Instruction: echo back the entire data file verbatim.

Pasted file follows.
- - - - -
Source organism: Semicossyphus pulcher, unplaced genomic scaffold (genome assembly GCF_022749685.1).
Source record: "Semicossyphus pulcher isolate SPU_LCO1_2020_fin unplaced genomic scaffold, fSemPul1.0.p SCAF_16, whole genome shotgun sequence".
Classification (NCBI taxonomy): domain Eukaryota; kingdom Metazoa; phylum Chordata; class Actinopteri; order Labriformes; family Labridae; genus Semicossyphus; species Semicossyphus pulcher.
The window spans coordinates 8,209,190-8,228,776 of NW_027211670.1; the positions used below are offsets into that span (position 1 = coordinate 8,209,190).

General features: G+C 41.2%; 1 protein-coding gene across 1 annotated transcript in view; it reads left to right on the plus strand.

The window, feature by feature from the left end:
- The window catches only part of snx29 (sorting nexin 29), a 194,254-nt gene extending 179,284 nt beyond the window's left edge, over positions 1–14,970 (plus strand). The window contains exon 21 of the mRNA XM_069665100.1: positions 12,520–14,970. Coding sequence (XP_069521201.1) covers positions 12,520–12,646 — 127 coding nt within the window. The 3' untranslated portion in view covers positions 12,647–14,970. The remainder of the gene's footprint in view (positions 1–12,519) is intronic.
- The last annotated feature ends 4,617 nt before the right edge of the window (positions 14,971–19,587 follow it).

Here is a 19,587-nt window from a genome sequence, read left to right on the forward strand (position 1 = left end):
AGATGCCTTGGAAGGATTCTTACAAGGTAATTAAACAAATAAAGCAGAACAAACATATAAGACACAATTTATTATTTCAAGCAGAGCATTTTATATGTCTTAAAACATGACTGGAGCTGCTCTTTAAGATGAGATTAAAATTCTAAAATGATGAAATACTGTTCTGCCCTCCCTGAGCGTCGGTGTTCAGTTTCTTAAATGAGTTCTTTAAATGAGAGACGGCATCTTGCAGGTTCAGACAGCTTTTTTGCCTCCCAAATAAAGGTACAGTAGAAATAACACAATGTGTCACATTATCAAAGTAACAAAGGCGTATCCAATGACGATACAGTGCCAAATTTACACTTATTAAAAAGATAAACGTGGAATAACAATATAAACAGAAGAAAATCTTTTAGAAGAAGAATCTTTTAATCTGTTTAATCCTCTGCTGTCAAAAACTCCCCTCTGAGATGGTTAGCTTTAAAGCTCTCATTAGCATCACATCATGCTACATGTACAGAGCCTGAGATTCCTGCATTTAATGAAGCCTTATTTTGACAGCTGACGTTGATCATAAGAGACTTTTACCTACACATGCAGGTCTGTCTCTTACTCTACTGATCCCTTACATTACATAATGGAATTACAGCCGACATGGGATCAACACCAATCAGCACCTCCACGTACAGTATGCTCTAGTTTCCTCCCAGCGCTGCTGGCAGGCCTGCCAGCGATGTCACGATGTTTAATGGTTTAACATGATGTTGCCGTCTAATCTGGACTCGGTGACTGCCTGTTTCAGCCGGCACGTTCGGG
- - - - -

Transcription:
Source organism: Semicossyphus pulcher, unplaced genomic scaffold (genome assembly GCF_022749685.1).
Source record: "Semicossyphus pulcher isolate SPU_LCO1_2020_fin unplaced genomic scaffold, fSemPul1.0.p SCAF_16, whole genome shotgun sequence".
Classification (NCBI taxonomy): domain Eukaryota; kingdom Metazoa; phylum Chordata; class Actinopteri; order Labriformes; family Labridae; genus Semicossyphus; species Semicossyphus pulcher.
The window spans coordinates 8,209,190-8,228,776 of NW_027211670.1; the positions used below are offsets into that span (position 1 = coordinate 8,209,190).

General features: G+C 41.2%; 1 protein-coding gene across 1 annotated transcript in view; it reads left to right on the plus strand.

The window, feature by feature from the left end:
- The window catches only part of snx29 (sorting nexin 29), a 194,254-nt gene extending 179,284 nt beyond the window's left edge, over positions 1–14,970 (plus strand). The window contains exon 21 of the mRNA XM_069665100.1: positions 12,520–14,970. Coding sequence (XP_069521201.1) covers positions 12,520–12,646 — 127 coding nt within the window. The 3' untranslated portion in view covers positions 12,647–14,970. The remainder of the gene's footprint in view (positions 1–12,519) is intronic.
- The last annotated feature ends 4,617 nt before the right edge of the window (positions 14,971–19,587 follow it).

Here is a 19,587-nt window from a genome sequence, read left to right on the forward strand (position 1 = left end):
AGATGCCTTGGAAGGATTCTTACAAGGTAATTAAACAAATAAAGCAGAACAAACATATAAGACACAATTTATTATTTCAAGCAGAGCATTTTATATGTCTTAAAACATGACTGGAGCTGCTCTTTAAGATGAGATTAAAATTCTAAAATGATGAAATACTGTTCTGCCCTCCCTGAGCGTCGGTGTTCAGTTTCTTAAATGAGTTCTTTAAATGAGAGACGGCATCTTGCAGGTTCAGACAGCTTTTTTGCCTCCCAAATAAAGGTACAGTAGAAATAACACAATGTGTCACATTATCAAAGTAACAAAGGCGTATCCAATGACGATACAGTGCCAAATTTACACTTATTAAAAAGATAAACGTGGAATAACAATATAAACAGAAGAAAATCTTTTAGAAGAAGAATCTTTTAATCTGTTTAATCCTCTGCTGTCAAAAACTCCCCTCTGAGATGGTTAGCTTTAAAGCTCTCATTAGCATCACATCATGCTACATGTACAGAGCCTGAGATTCCTGCATTTAATGAAGCCTTATTTTGACAGCTGACGTTGATCATAAGAGACTTTTACCTACACATGCAGGTCTGTCTCTTACTCTACTGATCCCTTACATTACATAATGGAATTACAGCCGACATGGGATCAACACCAATCAGCACCTCCACGTACAGTATGCTCTAGTTTCCTCCCAGCGCTGCTGGCAGGCCTGCCAGCGATGTCACGATGTTTAATGGTTTAACATGATGTTGCCGTCTAATCTGGACTCGGTGACTGCCTGTTTCAGCCGGCACGTTCGGG